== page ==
The Comer committee has launched constitutional challenges to the way that the Bank of Canada was arbitrarily changed from that of a public bank to one subject to the private international banking system.  In her book, Nelson tries to give Trudeau some slack by suggesting that he may not have been aware, or fully aware, of how this transitioning from public to private banking would affect the Canadian economy.  I rather disagree on this point.  Pierre Trudeau was a very smart man.  He must have known that the private international banking systems highly favoured austerity measures for the people. They even said so.   This would keep inflation in check, they claimed.  Now the private banks globally suck money from cut and demolished social programs that benefit ordinary people into their own coffers along with compound interest on the loans.  So how are the legal Comer challenges coming along?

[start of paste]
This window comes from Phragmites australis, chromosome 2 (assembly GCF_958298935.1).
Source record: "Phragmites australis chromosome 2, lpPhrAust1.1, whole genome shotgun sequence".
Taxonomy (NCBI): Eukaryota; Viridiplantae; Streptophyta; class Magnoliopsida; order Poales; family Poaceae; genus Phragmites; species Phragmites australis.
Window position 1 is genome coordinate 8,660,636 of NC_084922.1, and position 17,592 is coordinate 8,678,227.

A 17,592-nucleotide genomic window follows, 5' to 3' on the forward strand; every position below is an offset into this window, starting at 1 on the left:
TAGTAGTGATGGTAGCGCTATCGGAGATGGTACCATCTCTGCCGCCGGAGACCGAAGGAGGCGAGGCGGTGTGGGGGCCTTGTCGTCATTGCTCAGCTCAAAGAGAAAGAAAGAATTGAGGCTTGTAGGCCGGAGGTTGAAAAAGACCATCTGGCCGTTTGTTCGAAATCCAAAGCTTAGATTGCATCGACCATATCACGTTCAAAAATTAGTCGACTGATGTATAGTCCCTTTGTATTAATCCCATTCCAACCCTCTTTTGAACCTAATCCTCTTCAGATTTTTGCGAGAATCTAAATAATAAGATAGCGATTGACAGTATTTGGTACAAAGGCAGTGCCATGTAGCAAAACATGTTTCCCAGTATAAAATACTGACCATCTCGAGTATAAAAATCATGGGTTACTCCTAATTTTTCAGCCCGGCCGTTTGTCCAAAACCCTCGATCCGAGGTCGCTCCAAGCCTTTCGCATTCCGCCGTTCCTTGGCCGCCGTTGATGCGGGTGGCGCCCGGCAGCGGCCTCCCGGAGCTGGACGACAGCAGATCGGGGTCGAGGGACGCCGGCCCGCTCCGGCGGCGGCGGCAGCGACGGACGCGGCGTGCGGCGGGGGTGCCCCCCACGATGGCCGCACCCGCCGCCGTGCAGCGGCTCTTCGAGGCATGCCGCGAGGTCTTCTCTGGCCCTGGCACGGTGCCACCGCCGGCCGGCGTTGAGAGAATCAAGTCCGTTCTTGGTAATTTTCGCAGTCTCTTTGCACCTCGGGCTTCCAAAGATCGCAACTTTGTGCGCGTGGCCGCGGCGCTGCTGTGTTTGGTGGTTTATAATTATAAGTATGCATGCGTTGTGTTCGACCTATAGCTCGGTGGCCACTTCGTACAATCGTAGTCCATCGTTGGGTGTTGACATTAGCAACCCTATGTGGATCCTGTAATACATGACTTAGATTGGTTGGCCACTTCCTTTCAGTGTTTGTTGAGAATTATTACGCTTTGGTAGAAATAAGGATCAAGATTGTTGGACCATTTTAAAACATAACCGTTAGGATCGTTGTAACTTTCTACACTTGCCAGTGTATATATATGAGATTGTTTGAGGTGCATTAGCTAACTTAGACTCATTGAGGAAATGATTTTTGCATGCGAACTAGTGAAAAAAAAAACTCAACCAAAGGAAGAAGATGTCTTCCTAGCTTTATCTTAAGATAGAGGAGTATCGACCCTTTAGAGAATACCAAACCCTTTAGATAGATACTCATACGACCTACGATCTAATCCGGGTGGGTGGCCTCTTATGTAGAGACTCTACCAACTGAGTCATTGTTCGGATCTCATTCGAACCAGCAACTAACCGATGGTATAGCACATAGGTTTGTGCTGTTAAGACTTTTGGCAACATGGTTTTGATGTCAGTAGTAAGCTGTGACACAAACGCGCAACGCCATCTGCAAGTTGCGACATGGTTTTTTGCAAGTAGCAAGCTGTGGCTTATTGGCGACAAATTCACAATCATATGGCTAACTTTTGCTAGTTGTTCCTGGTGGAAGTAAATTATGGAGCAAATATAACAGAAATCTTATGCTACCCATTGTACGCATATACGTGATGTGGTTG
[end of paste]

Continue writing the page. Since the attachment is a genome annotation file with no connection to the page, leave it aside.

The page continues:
Not so good, at least on the legal front. On May 31, 2017 Comer released a statement advising that the Supreme Court of Canada refused to hear the case of the people who want our public banking system back as opposed to the blood sucking private international banks, on the grounds that it was a political matter. Okay, so let’s get political.  If more Canadians learn that we do have a public banking system that would release us from our ever growing public debt, wouldn’t they be in favour of getting this kind of banking system reinstated?  We should start asking politicians what they know about our history of public banking, and what do they think about trying to reinstate our public Bank of Canada.  And we might start with Justin Trudeau.  He is, at the moment, going down the rabbit hole of another kind of investment bank for public funds. Private, of course.  Like father, like son. Next time.